Government-owned bookies The Tote says it is taking more than 5 per cent MORE from punters — most of it coming from controversial touch-screen roulette machines.

But Tote bosses refused to reveal just how much it made from the £500 jackpot machines — which have been linked to problem gambling — ahead of the expected sell-off of its 540 betting shops to the private sector.

A spokesman said: “With the current climate we are in it’s something we don’t have to do, and we’ve decided not to.”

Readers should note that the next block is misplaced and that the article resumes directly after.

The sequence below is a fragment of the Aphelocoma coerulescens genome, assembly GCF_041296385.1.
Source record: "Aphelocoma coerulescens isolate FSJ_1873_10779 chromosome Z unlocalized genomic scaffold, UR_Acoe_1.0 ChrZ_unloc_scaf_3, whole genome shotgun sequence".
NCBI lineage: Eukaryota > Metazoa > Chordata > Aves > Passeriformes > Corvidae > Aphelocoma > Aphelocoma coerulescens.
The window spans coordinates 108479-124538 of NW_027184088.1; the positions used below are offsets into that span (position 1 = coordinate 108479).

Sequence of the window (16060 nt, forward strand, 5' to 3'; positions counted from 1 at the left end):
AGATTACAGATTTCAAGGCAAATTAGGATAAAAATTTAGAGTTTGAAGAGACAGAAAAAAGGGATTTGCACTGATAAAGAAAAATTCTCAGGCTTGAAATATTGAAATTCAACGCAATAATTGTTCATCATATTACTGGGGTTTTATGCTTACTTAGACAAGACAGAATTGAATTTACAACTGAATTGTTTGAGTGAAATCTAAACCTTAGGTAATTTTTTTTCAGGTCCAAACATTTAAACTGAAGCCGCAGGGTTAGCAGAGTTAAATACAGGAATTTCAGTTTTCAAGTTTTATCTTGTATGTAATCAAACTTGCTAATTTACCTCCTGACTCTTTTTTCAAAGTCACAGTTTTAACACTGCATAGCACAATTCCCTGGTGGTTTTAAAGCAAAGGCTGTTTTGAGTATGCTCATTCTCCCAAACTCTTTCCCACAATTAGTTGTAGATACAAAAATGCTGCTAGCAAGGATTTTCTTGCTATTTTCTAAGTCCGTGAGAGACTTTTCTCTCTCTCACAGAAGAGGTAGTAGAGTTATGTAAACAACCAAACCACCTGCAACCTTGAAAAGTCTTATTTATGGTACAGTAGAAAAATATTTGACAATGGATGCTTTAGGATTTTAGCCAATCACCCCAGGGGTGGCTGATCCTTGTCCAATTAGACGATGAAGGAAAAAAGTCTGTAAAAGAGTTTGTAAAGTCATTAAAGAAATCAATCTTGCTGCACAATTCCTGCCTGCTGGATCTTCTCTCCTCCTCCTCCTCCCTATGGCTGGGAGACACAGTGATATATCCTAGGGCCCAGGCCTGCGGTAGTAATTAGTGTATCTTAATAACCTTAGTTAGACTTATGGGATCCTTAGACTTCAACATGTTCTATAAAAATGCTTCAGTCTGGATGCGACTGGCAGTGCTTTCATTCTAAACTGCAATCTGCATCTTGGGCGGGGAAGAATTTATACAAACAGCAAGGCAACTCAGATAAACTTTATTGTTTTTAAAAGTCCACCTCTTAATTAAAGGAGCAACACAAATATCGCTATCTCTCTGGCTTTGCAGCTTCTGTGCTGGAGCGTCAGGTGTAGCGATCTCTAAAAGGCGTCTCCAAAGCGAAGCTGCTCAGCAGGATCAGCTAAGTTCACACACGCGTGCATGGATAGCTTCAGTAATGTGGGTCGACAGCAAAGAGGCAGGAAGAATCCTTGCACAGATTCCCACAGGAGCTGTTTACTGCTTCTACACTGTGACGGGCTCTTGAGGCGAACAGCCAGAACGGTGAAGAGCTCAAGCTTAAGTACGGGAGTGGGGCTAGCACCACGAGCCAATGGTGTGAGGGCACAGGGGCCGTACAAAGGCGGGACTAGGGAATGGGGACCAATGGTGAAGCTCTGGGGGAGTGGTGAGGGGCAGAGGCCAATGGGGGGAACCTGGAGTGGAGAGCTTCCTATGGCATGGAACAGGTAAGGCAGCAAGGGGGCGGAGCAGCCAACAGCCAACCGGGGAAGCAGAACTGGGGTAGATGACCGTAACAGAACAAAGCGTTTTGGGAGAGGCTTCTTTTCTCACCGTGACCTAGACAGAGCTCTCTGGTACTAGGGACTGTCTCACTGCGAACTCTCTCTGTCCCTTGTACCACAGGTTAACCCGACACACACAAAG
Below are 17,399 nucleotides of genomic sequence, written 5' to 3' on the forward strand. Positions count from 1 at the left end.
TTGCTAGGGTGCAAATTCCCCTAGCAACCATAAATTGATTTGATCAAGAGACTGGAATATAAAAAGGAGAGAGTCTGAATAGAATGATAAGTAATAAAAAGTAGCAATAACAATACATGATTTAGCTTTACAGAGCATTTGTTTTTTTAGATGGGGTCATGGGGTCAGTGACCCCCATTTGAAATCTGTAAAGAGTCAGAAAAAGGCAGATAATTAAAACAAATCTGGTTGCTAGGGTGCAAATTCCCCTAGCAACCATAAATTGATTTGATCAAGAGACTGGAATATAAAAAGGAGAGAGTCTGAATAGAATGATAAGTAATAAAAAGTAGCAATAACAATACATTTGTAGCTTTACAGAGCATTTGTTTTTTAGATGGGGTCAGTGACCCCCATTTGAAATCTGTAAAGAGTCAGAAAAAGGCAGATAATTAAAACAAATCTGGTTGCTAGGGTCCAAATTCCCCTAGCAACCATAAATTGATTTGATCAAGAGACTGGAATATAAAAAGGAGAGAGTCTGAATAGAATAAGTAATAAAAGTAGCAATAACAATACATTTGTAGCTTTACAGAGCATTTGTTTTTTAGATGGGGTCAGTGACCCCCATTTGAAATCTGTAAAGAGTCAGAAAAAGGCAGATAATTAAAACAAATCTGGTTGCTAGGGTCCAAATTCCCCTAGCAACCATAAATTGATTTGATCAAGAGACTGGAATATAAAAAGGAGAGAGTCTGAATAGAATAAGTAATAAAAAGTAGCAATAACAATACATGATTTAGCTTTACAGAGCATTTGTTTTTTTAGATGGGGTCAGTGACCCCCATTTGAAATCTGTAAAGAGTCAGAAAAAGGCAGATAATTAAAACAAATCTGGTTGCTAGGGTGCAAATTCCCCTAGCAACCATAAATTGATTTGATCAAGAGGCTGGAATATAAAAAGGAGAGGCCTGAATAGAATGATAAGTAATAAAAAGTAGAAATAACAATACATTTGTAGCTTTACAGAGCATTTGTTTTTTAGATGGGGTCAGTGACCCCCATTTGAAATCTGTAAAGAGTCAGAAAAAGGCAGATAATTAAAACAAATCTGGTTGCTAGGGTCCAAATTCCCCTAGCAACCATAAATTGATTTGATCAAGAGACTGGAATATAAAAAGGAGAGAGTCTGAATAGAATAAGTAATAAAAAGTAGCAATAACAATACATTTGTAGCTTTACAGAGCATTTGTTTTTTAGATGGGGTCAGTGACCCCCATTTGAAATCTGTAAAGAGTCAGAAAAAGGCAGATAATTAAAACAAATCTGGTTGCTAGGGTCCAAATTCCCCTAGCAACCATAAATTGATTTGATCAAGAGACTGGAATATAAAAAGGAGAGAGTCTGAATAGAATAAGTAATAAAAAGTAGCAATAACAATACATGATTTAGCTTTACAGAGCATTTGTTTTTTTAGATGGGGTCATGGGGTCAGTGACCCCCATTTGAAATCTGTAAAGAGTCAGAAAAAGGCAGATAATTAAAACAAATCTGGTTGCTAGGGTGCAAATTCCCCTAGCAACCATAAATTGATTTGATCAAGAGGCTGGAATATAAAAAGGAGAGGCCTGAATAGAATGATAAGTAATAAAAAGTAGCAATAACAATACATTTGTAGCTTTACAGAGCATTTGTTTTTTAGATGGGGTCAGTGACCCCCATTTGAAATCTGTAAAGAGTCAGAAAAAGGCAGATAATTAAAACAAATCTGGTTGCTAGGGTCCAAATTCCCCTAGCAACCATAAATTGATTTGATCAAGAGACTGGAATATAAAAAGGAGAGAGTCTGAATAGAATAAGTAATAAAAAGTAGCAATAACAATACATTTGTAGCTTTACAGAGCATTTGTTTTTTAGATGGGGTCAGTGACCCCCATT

In a report presented yesterday to British MPs, The Tote did say gross profit had increased 3.1 per cent to £164 million, although admitted less of it was coming from horse-racing bets and more from machines.

Government ownership of the machines is particularly sensitive as ministers recently ordered the Gambling Commission to probe the effects of high-stakes slots.

A commission survey last year found ONE IN NINE people playing on betting shop roulette machines was a problem gambler.

Potential bidders for a privatised Tote say they cannot put a value on the business before the machines get the green light.


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